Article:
Our political Quote of the Day comes from the always-highly-quotable MSNBC First Read team of Chuck Todd, Mark Murray, Domenico Montanaro, and Ali Weinberg who suggest that two circumstances may have brought the Democrats two votes closer to health care reform enactment:
*** Dems pick up two votes? Are Democrats having their best health-care day in quite some time? Oddly enough, maybe. Today, it appears they’ve picked up two votes for THEIR effort to pass health-care. First, Rep. Nathan Deal (R) announces his resignation today to concentrate on his bid for Georgia governor. And with Deal’s retirement, that means there are 431 House members, so the magic number to pass health care in the House is now 216 votes, down from last week’s 217. Second, in Arkansas, Lt. Gov. Bill Halter (D) today announced he’s launching a primary challenge against Sen. Blanche Lincoln (D). While Arkansas isn’t Pennsylvania — where Joe Sestak’s primary has pushed Arlen Specter to the left — Halter’s challenge probably ensures that Lincoln ends up voting for reconciliation, assuming that Lincoln wants to remain in the Senate.
On Lincoln they write:
Blanche Lincoln gets primary challenge: With Arkansas’ filing deadline a week from today, Lt. Gov. Bill Halter (D) announced that he will challenge Sen. Blanche Lincoln (D) in a Democratic primary. “I’m going to spend the rest of today phoning friends, family and supporters, and making a courtesy call to Sen. Blanche Lincoln,” Halter said in a press release. “I look forward to joining my wife and father tomorrow morning at the state capitol where we’ll make official my campaign to put Arkansans first.” Halter also has this announcement video. The question is whether Lincoln — whose poll numbers are abysmal — decides not to seek re-election with the filing deadline next week. Before this news, it was pretty clear she was focused on running. Assuming she does stay in, this sets up an odd primary fight between the progressive wing of the party and the White House. By the way, this also could be a test of Bill Clinton’s sway, if he chooses to engage; something tells us he’d be itching for this fight.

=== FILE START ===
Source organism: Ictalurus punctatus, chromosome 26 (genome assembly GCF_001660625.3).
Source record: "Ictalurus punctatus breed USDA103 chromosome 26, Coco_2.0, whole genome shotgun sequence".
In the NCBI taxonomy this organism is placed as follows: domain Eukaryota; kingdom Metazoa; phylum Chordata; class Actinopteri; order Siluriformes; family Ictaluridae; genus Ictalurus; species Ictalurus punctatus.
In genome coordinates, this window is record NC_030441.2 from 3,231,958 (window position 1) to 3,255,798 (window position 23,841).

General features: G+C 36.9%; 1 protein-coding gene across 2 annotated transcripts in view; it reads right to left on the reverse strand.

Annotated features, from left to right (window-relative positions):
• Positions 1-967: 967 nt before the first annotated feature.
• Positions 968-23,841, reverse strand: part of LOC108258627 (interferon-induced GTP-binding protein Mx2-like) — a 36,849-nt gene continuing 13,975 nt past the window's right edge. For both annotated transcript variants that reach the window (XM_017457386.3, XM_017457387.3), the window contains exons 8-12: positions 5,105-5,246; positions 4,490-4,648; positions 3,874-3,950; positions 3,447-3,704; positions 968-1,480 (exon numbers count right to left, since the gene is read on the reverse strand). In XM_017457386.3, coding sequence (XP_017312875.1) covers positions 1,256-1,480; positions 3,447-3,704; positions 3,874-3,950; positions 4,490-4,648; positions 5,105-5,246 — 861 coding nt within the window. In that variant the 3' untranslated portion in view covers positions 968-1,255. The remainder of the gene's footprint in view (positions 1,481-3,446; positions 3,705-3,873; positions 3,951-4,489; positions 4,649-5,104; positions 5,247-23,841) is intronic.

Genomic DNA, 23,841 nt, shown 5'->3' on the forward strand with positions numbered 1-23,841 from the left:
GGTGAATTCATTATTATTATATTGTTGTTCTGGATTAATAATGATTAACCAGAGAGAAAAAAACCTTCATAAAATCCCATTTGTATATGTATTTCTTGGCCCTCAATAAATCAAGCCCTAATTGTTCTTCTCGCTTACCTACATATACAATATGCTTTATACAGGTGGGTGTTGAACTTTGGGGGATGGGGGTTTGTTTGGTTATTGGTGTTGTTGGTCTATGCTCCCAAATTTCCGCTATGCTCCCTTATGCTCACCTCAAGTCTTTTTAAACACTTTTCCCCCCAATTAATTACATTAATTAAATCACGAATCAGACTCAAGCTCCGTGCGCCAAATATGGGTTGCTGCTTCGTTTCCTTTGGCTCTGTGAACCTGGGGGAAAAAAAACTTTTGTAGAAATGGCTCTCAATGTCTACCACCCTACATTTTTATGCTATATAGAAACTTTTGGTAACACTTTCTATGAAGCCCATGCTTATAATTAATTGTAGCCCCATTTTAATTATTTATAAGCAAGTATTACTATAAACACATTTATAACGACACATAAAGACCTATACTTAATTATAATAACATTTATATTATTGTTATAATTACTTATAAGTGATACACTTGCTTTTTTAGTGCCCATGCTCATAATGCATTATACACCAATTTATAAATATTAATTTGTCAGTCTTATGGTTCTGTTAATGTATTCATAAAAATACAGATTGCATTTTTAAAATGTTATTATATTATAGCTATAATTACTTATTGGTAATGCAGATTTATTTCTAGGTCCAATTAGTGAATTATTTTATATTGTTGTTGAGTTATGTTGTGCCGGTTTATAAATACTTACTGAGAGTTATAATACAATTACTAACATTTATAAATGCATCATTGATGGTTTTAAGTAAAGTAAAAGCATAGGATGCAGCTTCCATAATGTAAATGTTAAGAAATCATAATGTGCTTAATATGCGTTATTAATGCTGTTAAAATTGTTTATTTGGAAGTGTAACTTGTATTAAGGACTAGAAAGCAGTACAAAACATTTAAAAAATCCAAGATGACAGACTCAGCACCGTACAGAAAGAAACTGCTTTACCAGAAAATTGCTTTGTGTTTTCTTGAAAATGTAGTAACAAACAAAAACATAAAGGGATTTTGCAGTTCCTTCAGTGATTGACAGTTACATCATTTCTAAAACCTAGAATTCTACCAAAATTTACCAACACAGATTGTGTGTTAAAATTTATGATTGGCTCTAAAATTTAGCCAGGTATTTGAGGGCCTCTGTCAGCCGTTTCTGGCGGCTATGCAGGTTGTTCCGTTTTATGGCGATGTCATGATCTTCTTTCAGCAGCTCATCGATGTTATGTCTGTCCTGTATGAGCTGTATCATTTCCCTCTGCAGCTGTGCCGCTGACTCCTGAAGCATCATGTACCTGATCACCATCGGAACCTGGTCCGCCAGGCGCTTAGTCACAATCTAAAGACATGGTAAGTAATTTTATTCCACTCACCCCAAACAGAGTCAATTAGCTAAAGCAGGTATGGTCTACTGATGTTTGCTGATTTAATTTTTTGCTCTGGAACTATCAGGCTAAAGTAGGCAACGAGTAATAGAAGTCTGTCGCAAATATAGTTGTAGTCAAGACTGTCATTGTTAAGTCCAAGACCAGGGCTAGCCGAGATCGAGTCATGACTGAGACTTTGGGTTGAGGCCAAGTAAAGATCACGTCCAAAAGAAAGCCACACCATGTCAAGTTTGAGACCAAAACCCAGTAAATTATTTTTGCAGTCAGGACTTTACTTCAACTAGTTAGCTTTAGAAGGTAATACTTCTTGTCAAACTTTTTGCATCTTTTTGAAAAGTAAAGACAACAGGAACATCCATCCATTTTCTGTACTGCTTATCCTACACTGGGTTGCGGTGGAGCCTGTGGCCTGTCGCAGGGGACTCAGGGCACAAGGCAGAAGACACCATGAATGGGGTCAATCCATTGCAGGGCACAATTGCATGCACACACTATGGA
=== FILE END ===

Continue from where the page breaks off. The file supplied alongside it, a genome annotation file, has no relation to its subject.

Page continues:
And a slew of stories are now breaking about Lincoln — whose challenge again underscores how those in the GOP and Democratic party perceived by their party’s dominant ideological factions as not towing the line or too centrist are essentially being weeded out in a 21st century where many partisans now insist on ideological purity.
“WE RSERVE THE RIGHT OF ADMISSION” signs are now being hung up in the tents of both political parties.
Some of the stories and posts now emerging include these:
Check out billhalter.com, and you’ll see instantly why incumbent Sen. Blanche Lincoln, D-AR, who was already facing a very rough re-election effort with her abyssmal approval ratings, should be even more worried.
A fresh-faced, charming young lieutenant governor, named Bill Halter, in announcing his bid to take on Lincoln, is actually seen getting out of a pickup truck at one point in the campaign ad (is this the Scott Brown formula??) — and even more astounding, one of the things he touts is healthcare reform. It’s not clear what version, because he rather craftily keeps it general in nature. Halter castigates Washington as “broken” – a place that’s “protecting insurance company profits, instead of protecting patients and lowering healthcare costs.”
Not once does Halter speak the name of his new opponent who grew up on an Arkansas farm and years ago used her own pickup truck to campaign. The two appear to share humble roots and a folksy way, but Halter appears more polished and easygoing — but that’s just a snap judgment from a pre-produced campaign spot. WAY too early to tell, for sure.